The risks of malicious trackers.
I’m assuming by “built-in tracking device” you mean that someone has actually added a hardware device of some sort to your laptop.
Such a device would share all the capabilities of malware and perhaps even more.
Become a Patron of Ask Leo! and go ad-free!
As a general rule, malicious software, or hardware, can do anything, at any time, as you use your computer. Malicious hardware, specifically, can evade detection and persist no matter what you do, until the hardware itself is removed. Running tools like Tor adds no value, as malicious hardware could potentially see every keystroke you type, everything displayed on your screen, and access any and all information kept on your computer, including your browsing history.
Malware can do anything
Once malware is on your machine, it can do anything. That’s one of the reasons prevention is so critical.
The addition of hardware to your machine is no different. Be it a physical keystroke logger or a device that monitors your CPU activity in some way, it has the exact same capability: it can do anything.
Chances are it could do more than traditional malware. I can envision a tracking device installed on your laptop that is relatively impervious to detection, for example. Anti-malware tools don’t look for rogue hardware, so it would be unlikely to be found.
Using Tor on your computer
Tor — The Onion Router — is a privacy and anonymization service that allows you to hide your internet activity in two ways:
- The sites you visit have no idea who you are or where you come from (unless, of course, you explicitly tell them).
- The path that data travels between your computer and that site is also impervious to detection, cementing your inability to be located.
What Tor doesn’t do, however, is hide your activity from your own computer. When you think about it, that makes no sense — to use Tor at all implies using your computer to do so.
Can your ISP track you on Tor?
In general, no, your ISP cannot track you on Tor. It will see only that you are connecting to a node in the Tor network. Anything that happens across Tor is opaque and unseeable to anyone with the ability to snoop on your connection, including your ISP.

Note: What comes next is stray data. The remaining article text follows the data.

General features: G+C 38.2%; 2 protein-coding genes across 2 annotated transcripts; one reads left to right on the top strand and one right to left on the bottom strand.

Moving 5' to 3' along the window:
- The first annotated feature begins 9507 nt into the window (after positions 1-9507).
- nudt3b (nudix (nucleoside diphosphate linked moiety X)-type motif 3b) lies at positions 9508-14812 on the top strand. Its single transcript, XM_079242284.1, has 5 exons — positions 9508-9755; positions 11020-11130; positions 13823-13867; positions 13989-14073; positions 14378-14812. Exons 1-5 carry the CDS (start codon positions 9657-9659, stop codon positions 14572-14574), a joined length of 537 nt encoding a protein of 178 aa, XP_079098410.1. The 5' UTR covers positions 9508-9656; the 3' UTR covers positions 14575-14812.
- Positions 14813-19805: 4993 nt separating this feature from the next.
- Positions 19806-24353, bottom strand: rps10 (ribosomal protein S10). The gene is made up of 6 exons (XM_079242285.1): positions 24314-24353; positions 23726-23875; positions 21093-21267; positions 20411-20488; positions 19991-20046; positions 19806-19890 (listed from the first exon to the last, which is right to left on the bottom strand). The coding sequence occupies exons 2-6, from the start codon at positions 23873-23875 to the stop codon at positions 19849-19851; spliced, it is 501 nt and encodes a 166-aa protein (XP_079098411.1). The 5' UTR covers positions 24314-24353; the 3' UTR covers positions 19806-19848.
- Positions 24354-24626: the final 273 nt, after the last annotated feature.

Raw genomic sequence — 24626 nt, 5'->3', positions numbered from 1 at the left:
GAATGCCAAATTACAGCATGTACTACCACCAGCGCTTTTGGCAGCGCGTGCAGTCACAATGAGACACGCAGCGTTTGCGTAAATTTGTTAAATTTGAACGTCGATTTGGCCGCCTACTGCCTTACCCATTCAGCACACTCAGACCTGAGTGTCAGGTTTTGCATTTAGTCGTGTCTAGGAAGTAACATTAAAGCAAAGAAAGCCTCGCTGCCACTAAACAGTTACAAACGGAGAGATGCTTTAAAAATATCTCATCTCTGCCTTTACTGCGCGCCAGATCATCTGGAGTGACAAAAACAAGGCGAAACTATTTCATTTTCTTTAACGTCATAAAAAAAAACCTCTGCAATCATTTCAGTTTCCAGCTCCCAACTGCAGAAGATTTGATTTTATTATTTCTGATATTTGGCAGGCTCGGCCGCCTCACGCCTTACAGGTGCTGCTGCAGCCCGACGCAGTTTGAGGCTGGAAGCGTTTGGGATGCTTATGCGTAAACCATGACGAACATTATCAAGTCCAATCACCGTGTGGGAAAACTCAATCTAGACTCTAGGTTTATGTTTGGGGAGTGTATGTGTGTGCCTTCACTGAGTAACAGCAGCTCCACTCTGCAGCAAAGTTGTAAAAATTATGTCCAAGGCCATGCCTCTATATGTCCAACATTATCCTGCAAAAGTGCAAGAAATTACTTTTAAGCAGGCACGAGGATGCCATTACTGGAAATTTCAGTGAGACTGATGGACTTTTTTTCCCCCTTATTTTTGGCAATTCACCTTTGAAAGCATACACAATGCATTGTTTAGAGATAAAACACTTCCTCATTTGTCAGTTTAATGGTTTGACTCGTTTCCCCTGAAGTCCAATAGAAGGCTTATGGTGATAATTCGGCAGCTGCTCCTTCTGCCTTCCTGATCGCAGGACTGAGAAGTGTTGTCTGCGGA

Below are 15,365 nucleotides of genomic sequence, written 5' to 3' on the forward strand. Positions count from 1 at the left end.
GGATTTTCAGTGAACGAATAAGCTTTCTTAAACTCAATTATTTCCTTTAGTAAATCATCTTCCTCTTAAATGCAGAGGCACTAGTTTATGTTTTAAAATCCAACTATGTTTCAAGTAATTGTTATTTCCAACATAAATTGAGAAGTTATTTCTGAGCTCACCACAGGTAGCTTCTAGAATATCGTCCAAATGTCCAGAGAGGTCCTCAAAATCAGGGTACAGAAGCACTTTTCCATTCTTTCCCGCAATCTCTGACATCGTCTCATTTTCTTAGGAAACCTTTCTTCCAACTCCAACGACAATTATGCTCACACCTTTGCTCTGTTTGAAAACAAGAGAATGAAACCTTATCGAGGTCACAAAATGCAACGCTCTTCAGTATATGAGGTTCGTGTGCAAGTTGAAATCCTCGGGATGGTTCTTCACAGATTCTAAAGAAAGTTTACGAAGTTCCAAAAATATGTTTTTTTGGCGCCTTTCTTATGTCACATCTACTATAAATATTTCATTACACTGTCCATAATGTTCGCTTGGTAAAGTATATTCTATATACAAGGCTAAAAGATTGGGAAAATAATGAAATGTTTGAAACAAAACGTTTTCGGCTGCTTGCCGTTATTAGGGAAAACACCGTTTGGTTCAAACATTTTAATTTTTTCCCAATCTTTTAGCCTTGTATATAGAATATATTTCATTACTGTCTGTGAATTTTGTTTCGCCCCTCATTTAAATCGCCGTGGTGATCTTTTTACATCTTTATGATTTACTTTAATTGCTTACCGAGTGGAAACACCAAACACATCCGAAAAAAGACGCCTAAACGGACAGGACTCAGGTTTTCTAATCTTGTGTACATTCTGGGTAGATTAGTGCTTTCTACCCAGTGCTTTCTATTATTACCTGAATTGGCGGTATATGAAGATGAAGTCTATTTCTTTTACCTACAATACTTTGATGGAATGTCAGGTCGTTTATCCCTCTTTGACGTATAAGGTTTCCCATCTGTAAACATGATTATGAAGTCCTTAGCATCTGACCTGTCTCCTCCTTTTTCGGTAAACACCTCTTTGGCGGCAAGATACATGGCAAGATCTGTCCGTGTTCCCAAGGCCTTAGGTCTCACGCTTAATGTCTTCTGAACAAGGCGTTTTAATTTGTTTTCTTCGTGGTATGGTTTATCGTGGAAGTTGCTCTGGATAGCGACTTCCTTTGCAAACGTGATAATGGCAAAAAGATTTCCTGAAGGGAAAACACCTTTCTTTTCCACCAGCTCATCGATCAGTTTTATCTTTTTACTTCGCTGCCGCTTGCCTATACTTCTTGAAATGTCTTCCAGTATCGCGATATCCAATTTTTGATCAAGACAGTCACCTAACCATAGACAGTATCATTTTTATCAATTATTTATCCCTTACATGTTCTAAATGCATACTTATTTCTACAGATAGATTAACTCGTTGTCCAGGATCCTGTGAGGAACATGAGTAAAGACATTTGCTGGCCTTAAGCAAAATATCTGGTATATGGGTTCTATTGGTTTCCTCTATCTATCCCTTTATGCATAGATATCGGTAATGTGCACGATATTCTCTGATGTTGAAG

Traditional bypasses are ineffective
One of the traditional approaches to using Tor (or any privacy and security-centric solution), is to never assume that the installed operating system is trustworthy. Instead, one might boot from an optical disc that can’t be compromised, or a USB device you’re certain has not been. The result is to run a custom, perhaps single-purpose, operating environment.
For example, if you’re concerned about malware on your machine, you might boot from such a disk in order to perform online banking.
If you have malicious hardware installed on your machine, however, that approach is ineffective: the hardware is still there. It can continue to do — and monitor — anything.
It’s rare, but…
Now, you might think that someone actually going through the trouble to install malicious hardware on your laptop or desktop computer is highly unlikely.
And, unless you’re some kind of high-value target, it almost certainly is.
This is one reason I’ll never use a shared computer (such as at an internet cafe or a library) for anything even remotely personal. One of the simplest devices to install would be a malicious keystroke logger. It would be virtually undetectable.
If you can’t trust the hardware, don’t use it
And that’s the bottom line: if for some reason you have cause not to trust the hardware, don’t use it. That’s the only pragmatic way to avoid the risk you seem to be concerned about.
Since this type of compromise requires physical access to your computer, the only step to prevent this from happening at all is to always and completely physically secure your machine when it’s not in your possession.
Assuming you think this is likely to happen to you, of course. Maybe you are a “high-value target” to someone after all.